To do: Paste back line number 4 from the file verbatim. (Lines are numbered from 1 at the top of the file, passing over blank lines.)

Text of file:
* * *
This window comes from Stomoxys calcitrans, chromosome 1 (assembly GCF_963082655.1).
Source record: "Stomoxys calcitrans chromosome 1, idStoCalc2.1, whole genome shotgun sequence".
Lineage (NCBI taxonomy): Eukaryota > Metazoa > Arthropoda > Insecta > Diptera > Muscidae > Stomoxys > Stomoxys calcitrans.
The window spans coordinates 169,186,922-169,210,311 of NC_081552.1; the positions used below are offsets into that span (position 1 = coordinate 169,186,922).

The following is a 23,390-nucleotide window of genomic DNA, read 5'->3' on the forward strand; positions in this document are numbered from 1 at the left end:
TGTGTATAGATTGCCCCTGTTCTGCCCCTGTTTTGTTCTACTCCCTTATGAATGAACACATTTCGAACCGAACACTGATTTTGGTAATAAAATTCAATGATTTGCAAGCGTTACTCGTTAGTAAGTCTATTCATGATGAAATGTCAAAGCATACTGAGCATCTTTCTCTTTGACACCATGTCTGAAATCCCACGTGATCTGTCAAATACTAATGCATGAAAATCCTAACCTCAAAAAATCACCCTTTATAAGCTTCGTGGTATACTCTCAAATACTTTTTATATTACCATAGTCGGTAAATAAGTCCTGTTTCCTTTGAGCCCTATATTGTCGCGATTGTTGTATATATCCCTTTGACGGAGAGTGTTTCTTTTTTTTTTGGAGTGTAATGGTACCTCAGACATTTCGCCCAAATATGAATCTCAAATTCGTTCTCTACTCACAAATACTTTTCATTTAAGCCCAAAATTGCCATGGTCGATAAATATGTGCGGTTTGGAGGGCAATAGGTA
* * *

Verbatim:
The window spans coordinates 169,186,922-169,210,311 of NC_081552.1; the positions used below are offsets into that span (position 1 = coordinate 169,186,922).